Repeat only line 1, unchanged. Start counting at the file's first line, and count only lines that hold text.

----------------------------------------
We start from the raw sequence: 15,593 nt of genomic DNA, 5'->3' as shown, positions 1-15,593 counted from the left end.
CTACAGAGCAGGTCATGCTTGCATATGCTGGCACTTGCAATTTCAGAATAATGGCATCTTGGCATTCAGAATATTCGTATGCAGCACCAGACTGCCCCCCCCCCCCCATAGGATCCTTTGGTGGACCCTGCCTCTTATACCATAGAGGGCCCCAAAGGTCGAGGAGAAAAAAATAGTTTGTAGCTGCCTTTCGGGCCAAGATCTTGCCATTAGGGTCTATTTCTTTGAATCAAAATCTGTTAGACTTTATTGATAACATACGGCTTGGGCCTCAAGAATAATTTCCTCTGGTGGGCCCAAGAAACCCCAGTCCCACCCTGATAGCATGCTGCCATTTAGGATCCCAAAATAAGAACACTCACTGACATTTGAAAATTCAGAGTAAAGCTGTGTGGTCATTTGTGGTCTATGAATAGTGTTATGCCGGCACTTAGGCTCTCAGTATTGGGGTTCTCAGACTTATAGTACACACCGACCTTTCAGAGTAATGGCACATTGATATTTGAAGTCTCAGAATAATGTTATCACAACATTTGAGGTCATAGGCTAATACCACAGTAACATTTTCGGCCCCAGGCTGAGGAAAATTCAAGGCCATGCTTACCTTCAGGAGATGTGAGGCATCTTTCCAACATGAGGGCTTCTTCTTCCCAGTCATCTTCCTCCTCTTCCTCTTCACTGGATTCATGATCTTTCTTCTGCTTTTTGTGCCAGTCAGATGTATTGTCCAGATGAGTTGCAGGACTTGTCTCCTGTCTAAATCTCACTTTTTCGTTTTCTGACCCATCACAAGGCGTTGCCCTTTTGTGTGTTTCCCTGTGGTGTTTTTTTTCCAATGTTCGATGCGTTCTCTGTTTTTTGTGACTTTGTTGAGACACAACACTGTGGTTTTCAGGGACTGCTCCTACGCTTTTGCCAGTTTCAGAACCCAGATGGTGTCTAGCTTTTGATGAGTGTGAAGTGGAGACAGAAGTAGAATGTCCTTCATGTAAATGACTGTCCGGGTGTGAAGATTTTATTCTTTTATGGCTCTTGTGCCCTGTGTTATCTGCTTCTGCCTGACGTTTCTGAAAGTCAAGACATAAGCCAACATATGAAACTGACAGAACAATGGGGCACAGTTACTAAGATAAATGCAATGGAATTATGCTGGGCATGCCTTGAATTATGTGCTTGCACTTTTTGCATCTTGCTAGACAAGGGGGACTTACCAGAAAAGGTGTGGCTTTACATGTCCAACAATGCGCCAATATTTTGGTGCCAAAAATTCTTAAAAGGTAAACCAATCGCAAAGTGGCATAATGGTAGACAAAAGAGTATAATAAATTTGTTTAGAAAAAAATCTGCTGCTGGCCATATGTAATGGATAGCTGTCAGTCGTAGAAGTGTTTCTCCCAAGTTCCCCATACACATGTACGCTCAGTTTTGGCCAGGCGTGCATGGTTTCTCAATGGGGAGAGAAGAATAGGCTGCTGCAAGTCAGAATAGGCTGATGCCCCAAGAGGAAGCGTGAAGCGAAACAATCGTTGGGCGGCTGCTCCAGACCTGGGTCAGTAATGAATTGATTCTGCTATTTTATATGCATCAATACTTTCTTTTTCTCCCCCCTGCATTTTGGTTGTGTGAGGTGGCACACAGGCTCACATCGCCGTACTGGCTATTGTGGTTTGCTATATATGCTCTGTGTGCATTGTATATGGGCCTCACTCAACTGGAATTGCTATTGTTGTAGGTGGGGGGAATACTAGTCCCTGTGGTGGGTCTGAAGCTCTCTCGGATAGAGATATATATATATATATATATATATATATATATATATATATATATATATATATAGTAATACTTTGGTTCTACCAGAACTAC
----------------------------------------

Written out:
We start from the raw sequence: 15,593 nt of genomic DNA, 5'->3' as shown, positions 1-15,593 counted from the left end.